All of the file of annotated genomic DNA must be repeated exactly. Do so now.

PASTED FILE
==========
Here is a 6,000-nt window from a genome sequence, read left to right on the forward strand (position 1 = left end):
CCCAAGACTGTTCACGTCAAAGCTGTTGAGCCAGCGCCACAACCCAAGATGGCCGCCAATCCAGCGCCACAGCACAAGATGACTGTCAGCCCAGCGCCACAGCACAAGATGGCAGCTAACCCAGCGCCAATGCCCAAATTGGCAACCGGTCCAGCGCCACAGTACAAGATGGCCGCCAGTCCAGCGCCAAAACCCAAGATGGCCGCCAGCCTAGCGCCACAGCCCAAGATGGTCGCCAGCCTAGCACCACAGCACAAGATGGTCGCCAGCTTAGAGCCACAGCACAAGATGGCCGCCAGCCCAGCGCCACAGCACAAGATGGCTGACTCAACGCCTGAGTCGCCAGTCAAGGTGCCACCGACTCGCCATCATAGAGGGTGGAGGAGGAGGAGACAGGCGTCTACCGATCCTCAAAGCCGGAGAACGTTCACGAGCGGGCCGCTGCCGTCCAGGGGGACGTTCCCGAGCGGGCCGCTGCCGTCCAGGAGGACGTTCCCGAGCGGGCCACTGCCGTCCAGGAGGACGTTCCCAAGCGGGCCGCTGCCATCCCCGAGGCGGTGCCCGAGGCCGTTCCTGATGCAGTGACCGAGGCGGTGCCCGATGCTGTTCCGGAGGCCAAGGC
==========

Here is a 6,000-nt window from a genome sequence, read left to right on the forward strand (position 1 = left end):
CCCAAGACTGTTCACGTCAAAGCTGTTGAGCCAGCGCCACAACCCAAGATGGCCGCCAATCCAGCGCCACAGCACAAGATGACTGTCAGCCCAGCGCCACAGCACAAGATGGCAGCTAACCCAGCGCCAATGCCCAAATTGGCAACCGGTCCAGCGCCACAGTACAAGATGGCCGCCAGTCCAGCGCCAAAACCCAAGATGGCCGCCAGCCTAGCGCCACAGCCCAAGATGGTCGCCAGCCTAGCACCACAGCACAAGATGGTCGCCAGCTTAGAGCCACAGCACAAGATGGCCGCCAGCCCAGCGCCACAGCACAAGATGGCTGACTCAACGCCTGAGTCGCCAGTCAAGGTGCCACCGACTCGCCATCATAGAGGGTGGAGGAGGAGGAGACAGGCGTCTACCGATCCTCAAAGCCGGAGAACGTTCACGAGCGGGCCGCTGCCGTCCAGGGGGACGTTCCCGAGCGGGCCGCTGCCGTCCAGGAGGACGTTCCCGAGCGGGCCACTGCCGTCCAGGAGGACGTTCCCAAGCGGGCCGCTGCCATCCCCGAGGCGGTGCCCGAGGCCGTTCCTGATGCAGTGACCGAGGCGGTGCCCGATGCTGTTCCGGAGGCCAAGGC